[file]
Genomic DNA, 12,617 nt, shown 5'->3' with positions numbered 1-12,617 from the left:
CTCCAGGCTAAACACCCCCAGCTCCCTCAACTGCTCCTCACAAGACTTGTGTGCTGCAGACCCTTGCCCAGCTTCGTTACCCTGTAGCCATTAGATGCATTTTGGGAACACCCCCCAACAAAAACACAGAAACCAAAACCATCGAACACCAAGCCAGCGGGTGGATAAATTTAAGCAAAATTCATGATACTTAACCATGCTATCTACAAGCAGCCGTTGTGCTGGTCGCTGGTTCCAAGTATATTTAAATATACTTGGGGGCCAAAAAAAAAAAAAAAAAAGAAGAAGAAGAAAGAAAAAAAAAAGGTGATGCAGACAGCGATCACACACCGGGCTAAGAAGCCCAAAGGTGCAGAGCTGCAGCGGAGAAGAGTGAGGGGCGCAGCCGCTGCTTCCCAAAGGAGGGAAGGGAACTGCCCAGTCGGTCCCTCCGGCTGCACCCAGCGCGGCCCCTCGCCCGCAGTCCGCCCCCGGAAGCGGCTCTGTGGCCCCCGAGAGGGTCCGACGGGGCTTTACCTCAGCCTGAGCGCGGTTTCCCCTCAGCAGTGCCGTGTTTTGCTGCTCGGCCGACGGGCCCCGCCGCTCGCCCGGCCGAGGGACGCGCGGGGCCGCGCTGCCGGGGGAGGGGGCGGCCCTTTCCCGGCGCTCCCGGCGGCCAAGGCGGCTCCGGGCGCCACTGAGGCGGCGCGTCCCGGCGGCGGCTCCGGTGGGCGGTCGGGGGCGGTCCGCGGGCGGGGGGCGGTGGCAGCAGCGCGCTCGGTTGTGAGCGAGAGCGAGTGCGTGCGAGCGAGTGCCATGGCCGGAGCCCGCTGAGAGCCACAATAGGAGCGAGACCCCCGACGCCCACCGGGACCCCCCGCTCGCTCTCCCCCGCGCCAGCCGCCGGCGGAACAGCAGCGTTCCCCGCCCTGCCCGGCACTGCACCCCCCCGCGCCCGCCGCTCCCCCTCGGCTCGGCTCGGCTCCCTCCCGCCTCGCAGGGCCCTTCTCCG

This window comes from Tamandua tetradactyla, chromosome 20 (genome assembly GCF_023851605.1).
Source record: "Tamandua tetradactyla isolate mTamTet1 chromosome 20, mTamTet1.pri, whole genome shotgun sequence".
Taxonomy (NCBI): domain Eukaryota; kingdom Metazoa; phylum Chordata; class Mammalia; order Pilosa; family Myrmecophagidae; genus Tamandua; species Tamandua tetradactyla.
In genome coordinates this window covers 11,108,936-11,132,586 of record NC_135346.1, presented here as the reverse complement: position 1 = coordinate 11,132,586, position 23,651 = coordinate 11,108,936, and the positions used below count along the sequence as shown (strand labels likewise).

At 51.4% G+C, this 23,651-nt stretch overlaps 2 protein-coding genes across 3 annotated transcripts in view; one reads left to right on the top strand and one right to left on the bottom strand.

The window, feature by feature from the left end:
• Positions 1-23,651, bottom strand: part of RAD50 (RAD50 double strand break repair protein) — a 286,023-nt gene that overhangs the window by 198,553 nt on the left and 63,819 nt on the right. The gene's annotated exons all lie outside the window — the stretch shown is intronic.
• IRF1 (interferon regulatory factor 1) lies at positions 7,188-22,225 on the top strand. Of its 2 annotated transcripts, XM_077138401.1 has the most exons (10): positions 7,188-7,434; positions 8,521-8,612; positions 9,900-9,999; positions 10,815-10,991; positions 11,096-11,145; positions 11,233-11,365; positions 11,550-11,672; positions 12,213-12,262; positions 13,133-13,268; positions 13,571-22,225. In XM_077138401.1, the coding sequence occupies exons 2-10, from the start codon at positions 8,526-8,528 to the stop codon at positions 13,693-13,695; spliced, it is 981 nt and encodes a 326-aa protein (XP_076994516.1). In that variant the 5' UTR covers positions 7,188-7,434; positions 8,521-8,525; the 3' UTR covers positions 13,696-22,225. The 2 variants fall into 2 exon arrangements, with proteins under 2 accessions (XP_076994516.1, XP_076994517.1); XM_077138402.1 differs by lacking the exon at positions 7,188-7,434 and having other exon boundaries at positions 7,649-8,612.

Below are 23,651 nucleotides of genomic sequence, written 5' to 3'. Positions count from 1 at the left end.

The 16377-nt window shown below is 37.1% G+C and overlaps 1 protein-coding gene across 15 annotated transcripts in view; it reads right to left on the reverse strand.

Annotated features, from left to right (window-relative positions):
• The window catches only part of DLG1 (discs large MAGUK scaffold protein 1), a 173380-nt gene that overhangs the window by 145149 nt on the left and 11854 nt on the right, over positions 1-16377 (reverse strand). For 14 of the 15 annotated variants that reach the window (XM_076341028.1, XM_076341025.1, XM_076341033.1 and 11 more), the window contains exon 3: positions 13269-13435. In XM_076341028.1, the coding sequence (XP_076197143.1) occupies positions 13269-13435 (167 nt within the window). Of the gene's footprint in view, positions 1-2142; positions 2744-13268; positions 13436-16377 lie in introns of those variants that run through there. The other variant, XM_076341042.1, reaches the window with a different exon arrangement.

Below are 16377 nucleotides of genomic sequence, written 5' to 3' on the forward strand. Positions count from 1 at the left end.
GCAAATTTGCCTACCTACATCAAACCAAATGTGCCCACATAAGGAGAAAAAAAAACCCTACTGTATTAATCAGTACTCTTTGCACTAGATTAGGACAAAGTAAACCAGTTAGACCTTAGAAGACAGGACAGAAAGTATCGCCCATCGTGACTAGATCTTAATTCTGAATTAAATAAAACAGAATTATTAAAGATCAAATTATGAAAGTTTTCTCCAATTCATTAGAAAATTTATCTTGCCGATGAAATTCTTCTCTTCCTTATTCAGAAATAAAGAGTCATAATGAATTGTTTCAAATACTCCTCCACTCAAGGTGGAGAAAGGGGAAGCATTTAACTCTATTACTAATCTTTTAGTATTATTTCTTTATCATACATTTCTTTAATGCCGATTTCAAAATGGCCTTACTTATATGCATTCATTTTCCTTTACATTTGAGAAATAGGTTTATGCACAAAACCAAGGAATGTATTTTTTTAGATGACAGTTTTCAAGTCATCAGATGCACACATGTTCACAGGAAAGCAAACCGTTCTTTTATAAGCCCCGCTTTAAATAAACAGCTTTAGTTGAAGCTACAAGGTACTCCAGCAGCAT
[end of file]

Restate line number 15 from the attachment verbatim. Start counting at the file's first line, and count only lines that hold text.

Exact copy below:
Below are 16377 nucleotides of genomic sequence, written 5' to 3' on the forward strand. Positions count from 1 at the left end.